8 May 2019
MOODSHIFT: A colourful event series in the city encouraging workers to take a break for their wellbeing.
With the days getting colder and more routine as Winter looms, Gap Filler are helping to brighten up otherwise ordinary days for inner-city workers.
"Moodshift" is a free pop-up event series happening every Wednesday lunchtime in May, from 12:30-2pm at various locations around Cashel Mall. It is a project by Gap Filler with support from Christchurch City Council.
Based on the "Five Ways to Wellbeing at Work", the event series aims to support positive wellbeing amongst inner-city workers, encouraging them to take a micro-pause, and offering an invitation to participate in some fun. Each event is unique and in a different location, adding to the excitement of this playful series.
“We wanted to create an experience that was out of the ordinary, leveraging off the temporary nature of a pop-up event to bring surprise and delight to inner-city workers during an otherwise routine day” says Gap Filler Project Developer Rhiannon Josland.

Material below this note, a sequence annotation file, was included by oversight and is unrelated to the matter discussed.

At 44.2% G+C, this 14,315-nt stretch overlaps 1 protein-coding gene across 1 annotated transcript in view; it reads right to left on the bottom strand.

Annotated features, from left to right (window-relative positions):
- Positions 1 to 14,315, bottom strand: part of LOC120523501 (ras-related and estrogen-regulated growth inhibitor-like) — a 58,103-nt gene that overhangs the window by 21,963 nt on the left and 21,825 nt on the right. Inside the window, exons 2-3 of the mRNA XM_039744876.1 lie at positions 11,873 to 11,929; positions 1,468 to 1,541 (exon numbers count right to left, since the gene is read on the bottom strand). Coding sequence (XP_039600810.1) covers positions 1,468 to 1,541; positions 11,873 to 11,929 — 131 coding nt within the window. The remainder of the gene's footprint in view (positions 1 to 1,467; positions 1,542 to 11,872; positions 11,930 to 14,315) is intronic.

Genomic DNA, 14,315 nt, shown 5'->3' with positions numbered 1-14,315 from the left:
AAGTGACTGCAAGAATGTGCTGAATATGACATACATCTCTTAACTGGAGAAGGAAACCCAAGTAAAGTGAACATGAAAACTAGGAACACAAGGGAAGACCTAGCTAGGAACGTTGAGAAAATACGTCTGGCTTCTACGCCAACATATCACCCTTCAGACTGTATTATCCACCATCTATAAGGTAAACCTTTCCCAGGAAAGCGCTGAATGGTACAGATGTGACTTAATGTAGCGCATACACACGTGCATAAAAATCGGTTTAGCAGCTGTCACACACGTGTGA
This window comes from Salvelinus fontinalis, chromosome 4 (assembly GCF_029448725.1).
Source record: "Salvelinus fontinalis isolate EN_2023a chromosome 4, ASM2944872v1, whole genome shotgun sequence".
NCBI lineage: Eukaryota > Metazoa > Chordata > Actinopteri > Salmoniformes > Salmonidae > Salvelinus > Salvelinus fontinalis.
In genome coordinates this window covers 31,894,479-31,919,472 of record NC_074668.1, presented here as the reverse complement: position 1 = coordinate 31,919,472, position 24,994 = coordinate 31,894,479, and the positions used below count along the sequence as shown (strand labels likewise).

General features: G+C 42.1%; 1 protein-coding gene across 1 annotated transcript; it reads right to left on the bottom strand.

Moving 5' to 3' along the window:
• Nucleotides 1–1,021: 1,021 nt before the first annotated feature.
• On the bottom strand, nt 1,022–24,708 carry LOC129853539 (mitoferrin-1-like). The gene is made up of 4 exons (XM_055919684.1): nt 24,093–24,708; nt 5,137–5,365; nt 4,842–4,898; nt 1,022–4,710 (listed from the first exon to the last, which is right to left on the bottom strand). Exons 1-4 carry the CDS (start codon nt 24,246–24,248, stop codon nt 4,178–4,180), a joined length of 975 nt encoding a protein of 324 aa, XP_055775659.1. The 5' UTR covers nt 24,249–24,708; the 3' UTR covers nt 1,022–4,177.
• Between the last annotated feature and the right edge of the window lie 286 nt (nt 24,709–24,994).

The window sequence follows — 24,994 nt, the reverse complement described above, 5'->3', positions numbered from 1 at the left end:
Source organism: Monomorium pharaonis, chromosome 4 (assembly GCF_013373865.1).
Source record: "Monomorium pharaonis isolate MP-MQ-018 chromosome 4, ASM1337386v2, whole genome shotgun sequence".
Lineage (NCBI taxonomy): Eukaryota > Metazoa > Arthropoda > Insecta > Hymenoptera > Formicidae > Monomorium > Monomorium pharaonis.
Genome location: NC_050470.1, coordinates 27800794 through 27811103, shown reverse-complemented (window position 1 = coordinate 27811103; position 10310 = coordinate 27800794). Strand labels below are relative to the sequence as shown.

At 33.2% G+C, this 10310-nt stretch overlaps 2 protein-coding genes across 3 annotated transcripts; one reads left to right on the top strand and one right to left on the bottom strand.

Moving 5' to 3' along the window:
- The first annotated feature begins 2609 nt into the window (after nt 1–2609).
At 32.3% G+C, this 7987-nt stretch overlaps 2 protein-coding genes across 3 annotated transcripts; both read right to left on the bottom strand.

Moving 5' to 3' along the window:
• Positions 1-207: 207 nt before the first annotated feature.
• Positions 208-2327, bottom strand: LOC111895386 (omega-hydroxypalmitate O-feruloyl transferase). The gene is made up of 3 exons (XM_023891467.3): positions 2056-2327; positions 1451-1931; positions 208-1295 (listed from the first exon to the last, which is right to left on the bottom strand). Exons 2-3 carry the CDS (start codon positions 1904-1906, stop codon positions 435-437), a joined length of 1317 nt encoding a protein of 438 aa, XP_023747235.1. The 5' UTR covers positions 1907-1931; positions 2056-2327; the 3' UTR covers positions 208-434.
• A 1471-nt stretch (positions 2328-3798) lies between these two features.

While some will be aware of the event series, and perhaps turn it into a social outing with their colleagues, others will be caught off-guard on their way back from a meeting, or from popping out to grab lunch. The series utilises the playful elements of surprise, and encourages curiosity
The public are encouraged to follow Gap Filler on Facebook or Instagram for further clues and exact locations. They will be aware of a “pop-up” event happening, when it will take place and an approximate location, but won’t know what it is until they actually come along on the Wednesday. Each event is designed to allow anyone to participate (at a range of levels of engagement and time), without requiring them to bring anything along.
The first Moodshift (#1) was held on Wednesday May 1st, as a teaser event. Based around the theme of "giving", pedestrians crossing an intersection were instructed (through signage) to gift a sunflower from a bucket to a stranger as they crossed the street. Sunflowers were chosen as a symbol of friendship and joy. Project developer Rhiannon Josland says “this social experiment was a way to encourage social interaction between people we often pass by, but often don’t acknowledge on the street.”